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Posts Tagged ‘Free Pattern’

Quick & Fun Free Pattern for Baby Alpaca Grande

Monday, November 19th, 2012

A Cabled Cravat, “what’s Thot?”, you say.  It makes a great looking neckwarmer, that’s Whot.  I don’t know why I haven’t made this before.  It only takes one skein, a couple of hours, and when you are finished, you will notice it was not boring!  Lots of fun for the knitter, and even more for the recipient.  I am thinking of making one in every color I can find, plus Baby Alpaca Hand Dye, Tweed, Glow or the newest variety Baby Alpaca Grande Hues.

Want the pattern? Click here to download the pdf!

Holiday Gift Alert, Volume 3

Thursday, October 25th, 2012

This installment of the holiday knitting guide brings us to a casual, quick knit scarf yarn, Passion Nette.  I like to think of this one as your everyday scarf yarn.  This cotton/acrylic blend has a relaxed drape and a soft, natural feel against your skin.  It’s available in 8 versatile colors that will coordinate with anything in your wardrobe.

Click F443_Passion_Nette_Scarf for the PDF download

The passion doesn’t stop there either, there have been some great ideas coming out of the woodwork.  Tell us, what can you do with Passion Nette?

Passion Nette Hotpad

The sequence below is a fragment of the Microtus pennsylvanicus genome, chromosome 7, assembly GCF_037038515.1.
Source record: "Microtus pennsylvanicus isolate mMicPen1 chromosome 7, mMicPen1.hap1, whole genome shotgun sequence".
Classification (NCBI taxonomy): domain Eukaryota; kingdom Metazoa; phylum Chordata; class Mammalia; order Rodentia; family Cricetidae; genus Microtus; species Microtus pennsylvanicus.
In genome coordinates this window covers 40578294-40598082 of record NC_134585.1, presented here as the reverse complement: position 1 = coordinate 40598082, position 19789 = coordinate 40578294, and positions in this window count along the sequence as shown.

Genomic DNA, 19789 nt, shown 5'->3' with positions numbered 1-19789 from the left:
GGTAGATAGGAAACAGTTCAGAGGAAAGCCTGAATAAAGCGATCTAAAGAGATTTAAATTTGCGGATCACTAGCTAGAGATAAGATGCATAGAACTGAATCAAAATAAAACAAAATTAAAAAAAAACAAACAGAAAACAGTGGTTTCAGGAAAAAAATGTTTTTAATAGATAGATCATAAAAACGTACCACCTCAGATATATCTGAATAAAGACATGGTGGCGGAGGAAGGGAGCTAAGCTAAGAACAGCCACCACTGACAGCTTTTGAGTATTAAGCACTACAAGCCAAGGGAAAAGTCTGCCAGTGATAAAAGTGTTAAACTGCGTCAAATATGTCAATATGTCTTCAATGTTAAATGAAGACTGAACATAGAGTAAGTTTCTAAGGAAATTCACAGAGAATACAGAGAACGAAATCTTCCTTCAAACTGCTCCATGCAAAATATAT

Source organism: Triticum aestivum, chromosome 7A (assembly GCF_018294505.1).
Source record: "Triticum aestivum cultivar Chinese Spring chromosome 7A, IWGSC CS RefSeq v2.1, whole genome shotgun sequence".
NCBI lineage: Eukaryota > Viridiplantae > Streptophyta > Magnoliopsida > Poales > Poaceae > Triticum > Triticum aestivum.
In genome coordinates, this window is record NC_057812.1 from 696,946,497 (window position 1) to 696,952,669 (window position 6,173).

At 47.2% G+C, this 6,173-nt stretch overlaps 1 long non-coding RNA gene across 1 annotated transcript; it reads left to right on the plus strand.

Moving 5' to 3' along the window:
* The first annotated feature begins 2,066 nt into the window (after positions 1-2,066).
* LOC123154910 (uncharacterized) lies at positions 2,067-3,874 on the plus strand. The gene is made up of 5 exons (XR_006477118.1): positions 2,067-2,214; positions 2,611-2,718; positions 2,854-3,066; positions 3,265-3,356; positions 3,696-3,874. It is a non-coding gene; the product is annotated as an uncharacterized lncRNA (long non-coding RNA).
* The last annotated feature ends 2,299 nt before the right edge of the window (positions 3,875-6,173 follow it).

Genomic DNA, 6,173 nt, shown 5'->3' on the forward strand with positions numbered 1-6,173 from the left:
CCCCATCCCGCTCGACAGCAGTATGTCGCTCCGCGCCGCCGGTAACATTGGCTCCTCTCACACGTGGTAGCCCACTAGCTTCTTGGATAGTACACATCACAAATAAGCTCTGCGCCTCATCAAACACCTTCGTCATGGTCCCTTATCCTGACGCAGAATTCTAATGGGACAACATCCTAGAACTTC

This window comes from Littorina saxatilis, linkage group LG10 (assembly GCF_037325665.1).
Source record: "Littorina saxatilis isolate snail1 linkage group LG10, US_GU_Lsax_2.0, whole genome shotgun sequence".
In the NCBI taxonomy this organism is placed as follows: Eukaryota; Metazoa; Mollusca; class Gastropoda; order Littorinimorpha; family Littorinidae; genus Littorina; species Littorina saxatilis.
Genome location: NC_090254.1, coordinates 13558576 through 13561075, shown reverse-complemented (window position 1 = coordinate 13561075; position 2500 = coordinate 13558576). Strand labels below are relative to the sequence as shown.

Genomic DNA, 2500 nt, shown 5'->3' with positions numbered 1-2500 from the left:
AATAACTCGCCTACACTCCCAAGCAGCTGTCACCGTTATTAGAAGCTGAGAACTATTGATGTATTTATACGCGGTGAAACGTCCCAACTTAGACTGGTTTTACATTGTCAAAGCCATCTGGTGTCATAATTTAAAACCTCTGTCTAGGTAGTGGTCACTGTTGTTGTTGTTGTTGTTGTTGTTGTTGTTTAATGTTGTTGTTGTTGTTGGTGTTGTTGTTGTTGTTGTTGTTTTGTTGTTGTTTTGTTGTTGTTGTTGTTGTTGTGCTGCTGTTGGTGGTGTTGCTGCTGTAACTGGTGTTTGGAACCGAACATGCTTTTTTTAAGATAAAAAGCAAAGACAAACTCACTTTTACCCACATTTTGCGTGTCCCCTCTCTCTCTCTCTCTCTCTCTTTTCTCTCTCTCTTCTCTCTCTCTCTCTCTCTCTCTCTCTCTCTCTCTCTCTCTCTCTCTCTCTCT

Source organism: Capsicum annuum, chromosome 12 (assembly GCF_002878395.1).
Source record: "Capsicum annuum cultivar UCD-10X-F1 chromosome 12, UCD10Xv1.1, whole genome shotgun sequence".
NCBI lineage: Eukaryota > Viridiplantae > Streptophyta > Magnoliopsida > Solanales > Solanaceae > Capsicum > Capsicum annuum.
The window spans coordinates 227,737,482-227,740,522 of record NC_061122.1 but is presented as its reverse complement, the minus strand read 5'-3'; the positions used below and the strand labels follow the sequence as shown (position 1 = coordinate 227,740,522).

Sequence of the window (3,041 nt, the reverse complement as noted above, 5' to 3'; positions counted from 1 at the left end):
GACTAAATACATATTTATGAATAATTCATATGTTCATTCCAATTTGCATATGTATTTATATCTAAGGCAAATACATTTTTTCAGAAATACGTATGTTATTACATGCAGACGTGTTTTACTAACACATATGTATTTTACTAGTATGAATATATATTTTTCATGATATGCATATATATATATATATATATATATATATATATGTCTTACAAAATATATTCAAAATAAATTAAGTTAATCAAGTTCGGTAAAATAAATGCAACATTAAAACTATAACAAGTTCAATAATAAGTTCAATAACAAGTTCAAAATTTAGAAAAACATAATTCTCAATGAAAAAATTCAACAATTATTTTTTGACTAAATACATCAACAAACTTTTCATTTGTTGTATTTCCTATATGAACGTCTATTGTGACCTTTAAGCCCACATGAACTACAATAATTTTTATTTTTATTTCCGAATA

Courtesy of Tranqwool Knitting Provisions


Christmas Countdown

Encore Worsted Women’s Draped Cardigan

Monday, October 15th, 2012

One of my favorite things to do as a designer is to revamp Plymouth’s vast collection of classic yarns. Take Encore Worsted, for example. This yarn has been around since I was a little girl running around my mom’s yarn shop. Knitters were mostly picking out Encore for afghans, kids sweaters, and toys. Now, don’t get me wrong; Encore is terrific for all of these knits. But I think many people overlook this yarns vibrant colors (thanks acrylic!), it’s fluffy softness (thank you wool!), and durability.

Let me show you my newest creation using Encore Worsted. My draped cardigan is basically rectangle worked from side to side. The “afterthought” armhole stitches are picked up later and knit to an elbow length sleeve. Did anyone say layering?! The pattern stitch used along the hemline of the cardigan is an easy to memorize 6 row repeat.